French energy group Total SA has agreed to sell off stakes in some wind and solar farms to Crédit Agricole Assurances and Banque des Territoires, which Total said would boost its cash flow and return on equity.
The oil and gas major has been making a big push into renewable energy, aiming to reach 100 gigawatts (GW) in gross installed capacity by 2030, from 7 GW at the end of 2020, and is changing its name to TotalEnergies to reflect its shake-up.
It has said it aims to sells off stakes in some projects as a means of sustaining returns.
In the transactions announced Feb. 23, Total said Crédit Agricole Assurances would buy a 50% stake in nine wind farms (103 MW) and 44 solar power plants (182 MW) for a total capacity of 285 MW. Banque des Territoires would buy a 50% stake in a portfolio consisting of eight solar farms located in New Caledonia with a total capacity of 53 MW.
The farm-down transactions give 100% of Total’s two portfolios of renewable projects an enterprise value of $600 million, according to the company’s release.
“These farm downs are the implementation of the business model we have defined for the development of renewable energies aiming to achieve over 10% return on equity,” said Julien Pouget, senior vice president of Total’s renewables unit.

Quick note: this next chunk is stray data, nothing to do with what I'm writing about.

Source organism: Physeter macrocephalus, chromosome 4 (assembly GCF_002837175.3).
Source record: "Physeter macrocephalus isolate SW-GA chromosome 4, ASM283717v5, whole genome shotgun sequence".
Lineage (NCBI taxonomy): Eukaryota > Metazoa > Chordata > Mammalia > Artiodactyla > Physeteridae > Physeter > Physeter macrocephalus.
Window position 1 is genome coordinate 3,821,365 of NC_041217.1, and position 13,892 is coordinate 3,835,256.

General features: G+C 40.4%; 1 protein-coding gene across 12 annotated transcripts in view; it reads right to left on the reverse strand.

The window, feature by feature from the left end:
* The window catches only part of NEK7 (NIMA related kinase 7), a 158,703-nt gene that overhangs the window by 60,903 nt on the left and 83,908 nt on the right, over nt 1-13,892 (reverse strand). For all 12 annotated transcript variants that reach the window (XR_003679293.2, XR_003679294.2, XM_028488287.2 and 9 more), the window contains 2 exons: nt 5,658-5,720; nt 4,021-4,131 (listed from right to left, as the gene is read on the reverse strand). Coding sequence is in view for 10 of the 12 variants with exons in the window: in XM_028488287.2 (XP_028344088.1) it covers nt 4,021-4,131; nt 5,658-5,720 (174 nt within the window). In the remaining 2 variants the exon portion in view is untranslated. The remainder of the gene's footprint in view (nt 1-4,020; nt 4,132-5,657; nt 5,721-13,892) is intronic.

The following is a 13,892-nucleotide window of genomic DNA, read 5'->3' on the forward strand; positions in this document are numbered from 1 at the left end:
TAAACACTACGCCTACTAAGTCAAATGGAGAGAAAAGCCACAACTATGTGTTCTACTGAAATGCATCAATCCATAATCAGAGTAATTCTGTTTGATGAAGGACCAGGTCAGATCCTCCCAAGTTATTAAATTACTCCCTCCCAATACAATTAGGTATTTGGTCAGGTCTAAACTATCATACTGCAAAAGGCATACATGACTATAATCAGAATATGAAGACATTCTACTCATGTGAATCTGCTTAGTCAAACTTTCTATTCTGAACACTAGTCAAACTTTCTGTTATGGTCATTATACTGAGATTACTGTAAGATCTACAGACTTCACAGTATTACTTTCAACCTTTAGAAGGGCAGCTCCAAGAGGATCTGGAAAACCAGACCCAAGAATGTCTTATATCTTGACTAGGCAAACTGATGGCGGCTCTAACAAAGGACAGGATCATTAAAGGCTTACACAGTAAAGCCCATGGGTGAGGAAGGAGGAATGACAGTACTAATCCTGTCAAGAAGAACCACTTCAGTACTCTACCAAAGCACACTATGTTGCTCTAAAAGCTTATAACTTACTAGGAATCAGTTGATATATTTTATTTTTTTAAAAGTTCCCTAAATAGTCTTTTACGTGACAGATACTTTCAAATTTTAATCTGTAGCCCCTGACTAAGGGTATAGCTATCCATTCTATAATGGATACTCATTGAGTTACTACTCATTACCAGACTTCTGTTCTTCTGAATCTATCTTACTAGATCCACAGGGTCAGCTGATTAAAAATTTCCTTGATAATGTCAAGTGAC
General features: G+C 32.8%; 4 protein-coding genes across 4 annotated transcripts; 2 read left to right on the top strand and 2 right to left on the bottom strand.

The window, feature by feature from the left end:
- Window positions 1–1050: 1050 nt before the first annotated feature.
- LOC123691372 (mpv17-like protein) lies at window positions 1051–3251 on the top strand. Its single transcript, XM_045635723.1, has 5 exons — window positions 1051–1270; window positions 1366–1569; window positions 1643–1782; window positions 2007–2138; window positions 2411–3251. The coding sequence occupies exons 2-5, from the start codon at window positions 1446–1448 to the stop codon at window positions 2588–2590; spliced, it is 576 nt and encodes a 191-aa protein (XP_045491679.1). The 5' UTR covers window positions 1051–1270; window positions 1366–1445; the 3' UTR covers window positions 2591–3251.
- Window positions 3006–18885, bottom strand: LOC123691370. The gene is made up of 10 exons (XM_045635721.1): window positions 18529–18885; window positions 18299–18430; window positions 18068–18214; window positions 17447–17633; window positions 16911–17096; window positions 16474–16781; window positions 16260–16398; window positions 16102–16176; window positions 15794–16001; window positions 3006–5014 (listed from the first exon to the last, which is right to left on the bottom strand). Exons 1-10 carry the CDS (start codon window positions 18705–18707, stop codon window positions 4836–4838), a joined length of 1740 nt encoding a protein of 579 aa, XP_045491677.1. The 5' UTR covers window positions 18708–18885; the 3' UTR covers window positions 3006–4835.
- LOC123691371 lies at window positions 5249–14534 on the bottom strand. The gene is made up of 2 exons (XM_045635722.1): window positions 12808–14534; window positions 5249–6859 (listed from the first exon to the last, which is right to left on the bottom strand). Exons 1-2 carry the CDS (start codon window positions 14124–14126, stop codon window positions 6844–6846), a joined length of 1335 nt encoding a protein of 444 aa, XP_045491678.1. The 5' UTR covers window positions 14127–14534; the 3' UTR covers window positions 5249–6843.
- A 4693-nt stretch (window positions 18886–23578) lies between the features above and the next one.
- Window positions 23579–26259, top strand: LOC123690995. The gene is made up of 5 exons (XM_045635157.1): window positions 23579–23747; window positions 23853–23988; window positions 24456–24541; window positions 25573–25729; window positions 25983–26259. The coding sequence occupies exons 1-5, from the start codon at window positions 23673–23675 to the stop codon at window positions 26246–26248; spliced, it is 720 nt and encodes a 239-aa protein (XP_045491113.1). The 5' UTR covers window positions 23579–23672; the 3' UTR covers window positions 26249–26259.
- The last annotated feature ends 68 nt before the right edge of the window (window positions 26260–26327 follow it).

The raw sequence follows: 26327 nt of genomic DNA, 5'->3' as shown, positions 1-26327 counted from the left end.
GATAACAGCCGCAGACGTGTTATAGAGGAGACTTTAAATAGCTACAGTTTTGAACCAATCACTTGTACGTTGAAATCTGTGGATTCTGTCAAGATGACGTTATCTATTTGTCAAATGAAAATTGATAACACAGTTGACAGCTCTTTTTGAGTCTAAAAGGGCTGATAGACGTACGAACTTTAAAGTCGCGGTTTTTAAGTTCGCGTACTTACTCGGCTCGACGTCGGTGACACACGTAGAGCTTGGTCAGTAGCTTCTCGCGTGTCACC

Total is building up a portfolio in the renewables and electricity sectors that could account for up to 40% of its sales by 2050, while also eyeing opportunities for divestments which could increase its cash flow and return for investors.
The group said in February that it had gross installed capacity under construction of in development of 35 GW to 2025, with a presence in India, Spain, Britain and in the U.S.
Permian Basin-focused shale producers Diamondback Energy, Cimarex Energy, Occidental Petroleum and Laredo Petroleum say their first-quarter oil production will be hit by a recent winter storm.
The number of pipeline and storage terminal projects proposed to move shale to the U.S. Gulf Coast has dwindled amid steps by oil producers to pare exploration spending.
Diamondback Energy and Parsley Energy topped Wall Street profit estimates on May 4 and said they plan to cut expected oil output this month as the shale producers battle an unprecedented slump.